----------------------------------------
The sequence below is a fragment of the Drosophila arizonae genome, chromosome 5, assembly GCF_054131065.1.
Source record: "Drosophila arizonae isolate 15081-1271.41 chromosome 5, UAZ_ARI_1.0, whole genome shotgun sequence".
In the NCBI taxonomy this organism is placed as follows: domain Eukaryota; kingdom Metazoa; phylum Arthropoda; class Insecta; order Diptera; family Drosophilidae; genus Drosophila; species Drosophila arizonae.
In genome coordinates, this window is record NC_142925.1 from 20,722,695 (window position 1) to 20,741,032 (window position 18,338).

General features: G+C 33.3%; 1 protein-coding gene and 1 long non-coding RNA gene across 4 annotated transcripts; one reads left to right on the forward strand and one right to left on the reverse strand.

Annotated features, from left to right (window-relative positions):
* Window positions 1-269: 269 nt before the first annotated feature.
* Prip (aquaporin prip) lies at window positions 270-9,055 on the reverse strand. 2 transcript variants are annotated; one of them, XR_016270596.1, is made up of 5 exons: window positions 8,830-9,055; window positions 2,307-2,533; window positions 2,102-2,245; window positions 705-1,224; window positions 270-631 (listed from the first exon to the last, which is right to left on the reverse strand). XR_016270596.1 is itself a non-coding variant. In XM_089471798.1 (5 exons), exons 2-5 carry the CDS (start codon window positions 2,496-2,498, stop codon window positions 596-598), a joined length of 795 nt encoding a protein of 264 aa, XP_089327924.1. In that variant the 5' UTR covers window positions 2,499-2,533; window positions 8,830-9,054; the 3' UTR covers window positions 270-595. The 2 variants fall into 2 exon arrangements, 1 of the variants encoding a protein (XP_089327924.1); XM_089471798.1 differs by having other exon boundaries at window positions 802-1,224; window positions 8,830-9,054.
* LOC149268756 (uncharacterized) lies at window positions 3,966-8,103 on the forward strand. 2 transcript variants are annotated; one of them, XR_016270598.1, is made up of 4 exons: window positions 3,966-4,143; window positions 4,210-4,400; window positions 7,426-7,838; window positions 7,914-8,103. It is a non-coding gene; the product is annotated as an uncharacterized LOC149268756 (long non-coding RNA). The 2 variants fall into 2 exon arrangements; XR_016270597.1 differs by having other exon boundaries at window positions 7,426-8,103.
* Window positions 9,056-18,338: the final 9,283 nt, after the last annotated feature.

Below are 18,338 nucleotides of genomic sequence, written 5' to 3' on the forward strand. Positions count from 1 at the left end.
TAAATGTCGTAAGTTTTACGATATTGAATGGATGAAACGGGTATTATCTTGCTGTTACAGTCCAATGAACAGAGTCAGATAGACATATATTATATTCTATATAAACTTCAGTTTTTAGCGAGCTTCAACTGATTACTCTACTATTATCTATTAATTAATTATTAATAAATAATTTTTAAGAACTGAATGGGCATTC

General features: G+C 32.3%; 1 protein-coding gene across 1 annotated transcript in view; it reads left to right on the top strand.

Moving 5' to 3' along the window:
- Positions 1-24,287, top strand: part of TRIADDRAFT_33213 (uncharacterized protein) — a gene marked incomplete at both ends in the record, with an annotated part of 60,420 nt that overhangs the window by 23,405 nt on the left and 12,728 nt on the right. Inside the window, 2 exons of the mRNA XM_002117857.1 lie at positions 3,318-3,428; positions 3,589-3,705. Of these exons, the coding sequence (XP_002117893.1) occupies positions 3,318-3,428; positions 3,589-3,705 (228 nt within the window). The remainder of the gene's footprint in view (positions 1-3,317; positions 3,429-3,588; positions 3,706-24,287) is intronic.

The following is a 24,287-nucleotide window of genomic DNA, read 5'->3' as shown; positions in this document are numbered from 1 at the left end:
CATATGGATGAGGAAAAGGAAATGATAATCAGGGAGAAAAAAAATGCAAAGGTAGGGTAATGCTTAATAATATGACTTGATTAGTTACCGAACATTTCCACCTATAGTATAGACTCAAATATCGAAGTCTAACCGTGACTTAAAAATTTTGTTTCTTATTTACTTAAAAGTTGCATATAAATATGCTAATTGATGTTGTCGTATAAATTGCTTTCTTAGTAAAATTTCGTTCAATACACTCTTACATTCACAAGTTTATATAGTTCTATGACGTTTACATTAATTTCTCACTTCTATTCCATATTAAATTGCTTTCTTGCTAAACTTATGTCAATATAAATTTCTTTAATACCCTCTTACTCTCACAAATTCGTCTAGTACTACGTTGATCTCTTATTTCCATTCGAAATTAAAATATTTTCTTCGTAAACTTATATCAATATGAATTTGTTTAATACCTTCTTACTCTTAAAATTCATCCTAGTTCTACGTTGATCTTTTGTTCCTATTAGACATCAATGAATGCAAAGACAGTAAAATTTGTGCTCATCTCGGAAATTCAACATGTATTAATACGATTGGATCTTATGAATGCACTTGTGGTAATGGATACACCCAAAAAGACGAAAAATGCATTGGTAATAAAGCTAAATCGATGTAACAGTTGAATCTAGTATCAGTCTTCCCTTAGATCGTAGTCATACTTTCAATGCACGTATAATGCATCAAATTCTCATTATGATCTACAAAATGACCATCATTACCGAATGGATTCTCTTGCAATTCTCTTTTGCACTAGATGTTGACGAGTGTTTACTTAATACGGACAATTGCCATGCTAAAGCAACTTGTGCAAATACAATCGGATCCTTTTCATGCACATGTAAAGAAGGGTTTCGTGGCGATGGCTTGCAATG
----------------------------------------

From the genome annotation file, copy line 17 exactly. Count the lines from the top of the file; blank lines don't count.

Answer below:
CATATGGATGAGGAAAAGGAAATGATAATCAGGGAGAAAAAAAATGCAAAGGTAGGGTAATGCTTAATAATATGACTTGATTAGTTACCGAACATTTCCACCTATAGTATAGACTCAAATATCGAAGTCTAACCGTGACTTAAAAATTTTGTTTCTTATTTACTTAAAAGTTGCATATAAATATGCTAATTGATGTTGTCGTATAAATTGCTTTCTTAGTAAAATTTCGTTCAATACACTCTTACATTCACAAGTTTATATAGTTCTATGACGTTTACATTAATTTCTCACTTCTATTCCATATTAAATTGCTTTCTTGCTAAACTTATGTCAATATAAATTTCTTTAATACCCTCTTACTCTCACAAATTCGTCTAGTACTACGTTGATCTCTTATTTCCATTCGAAATTAAAATATTTTCTTCGTAAACTTATATCAATATGAATTTGTTTAATACCTTCTTACTCTTAAAATTCATCCTAGTTCTACGTTGATCTTTTGTTCCTATTAGACATCAATGAATGCAAAGACAGTAAAATTTGTGCTCATCTCGGAAATTCAACATGTATTAATACGATTGGATCTTATGAATGCACTTGTGGTAATGGATACACCCAAAAAGACGAAAAATGCATTGGTAATAAAGCTAAATCGATGTAACAGTTGAATCTAGTATCAGTCTTCCCTTAGATCGTAGTCATACTTTCAATGCACGTATAATGCATCAAATTCTCATTATGATCTACAAAATGACCATCATTACCGAATGGATTCTCTTGCAATTCTCTTTTGCACTAGATGTTGACGAGTGTTTACTTAATACGGACAATTGCCATGCTAAAGCAACTTGTGCAAATACAATCGGATCCTTTTCATGCACATGTAAAGAAGGGTTTCGTGGCGATGGCTTGCAATG